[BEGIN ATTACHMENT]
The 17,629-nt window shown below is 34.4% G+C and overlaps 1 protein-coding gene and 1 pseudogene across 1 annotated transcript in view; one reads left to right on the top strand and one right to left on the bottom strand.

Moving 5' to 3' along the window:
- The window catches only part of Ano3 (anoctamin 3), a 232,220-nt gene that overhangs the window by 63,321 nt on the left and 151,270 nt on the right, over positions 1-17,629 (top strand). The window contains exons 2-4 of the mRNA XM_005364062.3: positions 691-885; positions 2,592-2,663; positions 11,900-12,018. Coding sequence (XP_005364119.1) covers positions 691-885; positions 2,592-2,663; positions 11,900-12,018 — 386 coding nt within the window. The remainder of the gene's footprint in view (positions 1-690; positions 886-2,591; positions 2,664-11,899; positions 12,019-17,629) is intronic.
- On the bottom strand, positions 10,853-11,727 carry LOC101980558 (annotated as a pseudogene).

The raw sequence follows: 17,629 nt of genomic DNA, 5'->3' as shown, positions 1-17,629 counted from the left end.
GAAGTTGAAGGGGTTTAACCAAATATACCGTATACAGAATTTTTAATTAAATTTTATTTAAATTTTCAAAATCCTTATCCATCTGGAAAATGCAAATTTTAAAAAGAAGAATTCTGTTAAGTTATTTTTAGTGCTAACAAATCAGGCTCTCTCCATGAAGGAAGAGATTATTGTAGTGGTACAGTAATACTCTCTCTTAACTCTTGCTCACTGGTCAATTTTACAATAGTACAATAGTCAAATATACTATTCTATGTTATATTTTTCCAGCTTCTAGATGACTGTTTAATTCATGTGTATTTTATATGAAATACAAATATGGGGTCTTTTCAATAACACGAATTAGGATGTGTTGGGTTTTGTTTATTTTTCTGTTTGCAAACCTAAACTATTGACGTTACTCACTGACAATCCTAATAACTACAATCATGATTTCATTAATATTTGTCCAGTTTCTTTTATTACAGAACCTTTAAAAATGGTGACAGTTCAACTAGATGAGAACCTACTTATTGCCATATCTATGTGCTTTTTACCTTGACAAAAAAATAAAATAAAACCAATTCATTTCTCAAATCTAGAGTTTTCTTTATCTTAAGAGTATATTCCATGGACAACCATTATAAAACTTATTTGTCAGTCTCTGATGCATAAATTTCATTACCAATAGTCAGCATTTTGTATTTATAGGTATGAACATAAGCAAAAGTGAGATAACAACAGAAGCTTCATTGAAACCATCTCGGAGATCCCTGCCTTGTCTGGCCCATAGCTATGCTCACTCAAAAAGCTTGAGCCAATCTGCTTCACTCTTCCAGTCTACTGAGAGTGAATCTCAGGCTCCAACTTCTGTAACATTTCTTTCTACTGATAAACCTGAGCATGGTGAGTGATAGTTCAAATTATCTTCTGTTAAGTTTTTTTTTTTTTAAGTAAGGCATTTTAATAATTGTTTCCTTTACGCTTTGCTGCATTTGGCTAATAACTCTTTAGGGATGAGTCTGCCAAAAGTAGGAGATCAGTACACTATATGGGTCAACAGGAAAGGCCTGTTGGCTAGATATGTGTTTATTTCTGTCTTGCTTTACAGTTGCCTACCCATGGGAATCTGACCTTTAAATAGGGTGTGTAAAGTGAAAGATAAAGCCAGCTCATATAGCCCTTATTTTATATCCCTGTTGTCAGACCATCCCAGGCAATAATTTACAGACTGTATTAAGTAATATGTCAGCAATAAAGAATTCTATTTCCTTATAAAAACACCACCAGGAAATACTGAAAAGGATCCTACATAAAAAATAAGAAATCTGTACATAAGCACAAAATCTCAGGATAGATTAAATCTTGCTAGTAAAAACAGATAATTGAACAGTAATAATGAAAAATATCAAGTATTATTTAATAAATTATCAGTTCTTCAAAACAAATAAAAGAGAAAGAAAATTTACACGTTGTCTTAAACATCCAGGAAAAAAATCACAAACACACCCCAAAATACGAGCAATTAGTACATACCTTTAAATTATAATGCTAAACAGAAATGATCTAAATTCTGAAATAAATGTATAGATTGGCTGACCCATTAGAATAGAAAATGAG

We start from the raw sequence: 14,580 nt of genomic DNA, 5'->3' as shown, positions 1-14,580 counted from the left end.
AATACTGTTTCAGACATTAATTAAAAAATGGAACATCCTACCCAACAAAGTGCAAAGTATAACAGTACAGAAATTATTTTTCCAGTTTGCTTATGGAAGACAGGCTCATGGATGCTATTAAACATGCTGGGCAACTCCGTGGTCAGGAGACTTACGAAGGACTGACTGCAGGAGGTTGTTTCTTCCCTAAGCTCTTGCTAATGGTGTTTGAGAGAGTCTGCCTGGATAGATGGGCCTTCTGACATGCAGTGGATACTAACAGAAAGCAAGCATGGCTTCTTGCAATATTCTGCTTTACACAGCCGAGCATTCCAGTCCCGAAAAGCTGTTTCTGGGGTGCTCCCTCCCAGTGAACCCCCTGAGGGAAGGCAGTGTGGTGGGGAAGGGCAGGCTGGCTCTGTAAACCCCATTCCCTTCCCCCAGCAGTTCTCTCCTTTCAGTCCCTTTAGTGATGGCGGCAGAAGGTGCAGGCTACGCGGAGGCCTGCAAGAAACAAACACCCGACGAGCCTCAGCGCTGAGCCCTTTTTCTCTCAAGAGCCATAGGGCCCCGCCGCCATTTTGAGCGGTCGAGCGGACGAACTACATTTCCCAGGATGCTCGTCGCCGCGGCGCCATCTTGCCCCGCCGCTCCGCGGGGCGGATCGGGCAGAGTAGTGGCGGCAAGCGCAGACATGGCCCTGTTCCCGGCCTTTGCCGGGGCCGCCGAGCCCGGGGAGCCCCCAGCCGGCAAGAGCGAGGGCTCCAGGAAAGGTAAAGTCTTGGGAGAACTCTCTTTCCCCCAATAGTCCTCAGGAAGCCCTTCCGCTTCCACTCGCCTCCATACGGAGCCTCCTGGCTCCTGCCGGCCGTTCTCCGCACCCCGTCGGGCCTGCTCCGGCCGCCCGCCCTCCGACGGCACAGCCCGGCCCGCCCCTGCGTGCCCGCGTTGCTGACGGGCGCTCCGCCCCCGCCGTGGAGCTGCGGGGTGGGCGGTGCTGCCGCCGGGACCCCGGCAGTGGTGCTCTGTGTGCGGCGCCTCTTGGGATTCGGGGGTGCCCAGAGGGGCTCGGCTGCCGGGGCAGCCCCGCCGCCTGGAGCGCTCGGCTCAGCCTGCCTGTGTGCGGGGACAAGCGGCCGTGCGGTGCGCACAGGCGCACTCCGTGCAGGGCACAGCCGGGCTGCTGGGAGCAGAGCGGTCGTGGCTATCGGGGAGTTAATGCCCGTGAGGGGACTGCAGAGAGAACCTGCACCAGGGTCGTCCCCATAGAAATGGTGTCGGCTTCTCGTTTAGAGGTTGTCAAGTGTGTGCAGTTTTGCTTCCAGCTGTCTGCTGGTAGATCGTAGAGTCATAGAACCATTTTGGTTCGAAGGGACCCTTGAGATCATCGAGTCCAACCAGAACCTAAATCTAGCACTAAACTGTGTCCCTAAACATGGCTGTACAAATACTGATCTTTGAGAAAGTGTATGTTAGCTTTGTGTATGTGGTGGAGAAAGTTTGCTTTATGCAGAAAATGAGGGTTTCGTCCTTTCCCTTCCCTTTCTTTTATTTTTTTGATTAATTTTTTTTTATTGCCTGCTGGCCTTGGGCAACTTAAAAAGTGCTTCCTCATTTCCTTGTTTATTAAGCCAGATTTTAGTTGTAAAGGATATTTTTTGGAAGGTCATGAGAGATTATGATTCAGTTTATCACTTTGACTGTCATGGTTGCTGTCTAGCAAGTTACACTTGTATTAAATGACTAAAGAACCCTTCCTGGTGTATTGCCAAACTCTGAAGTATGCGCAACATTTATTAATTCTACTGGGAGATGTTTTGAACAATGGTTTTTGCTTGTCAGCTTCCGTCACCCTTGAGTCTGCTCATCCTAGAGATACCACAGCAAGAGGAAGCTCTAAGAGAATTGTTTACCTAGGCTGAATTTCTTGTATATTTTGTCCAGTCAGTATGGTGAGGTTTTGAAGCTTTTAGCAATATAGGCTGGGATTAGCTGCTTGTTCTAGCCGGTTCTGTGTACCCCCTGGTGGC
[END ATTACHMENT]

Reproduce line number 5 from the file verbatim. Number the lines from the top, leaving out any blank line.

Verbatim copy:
The raw sequence follows: 17,629 nt of genomic DNA, 5'->3' as shown, positions 1-17,629 counted from the left end.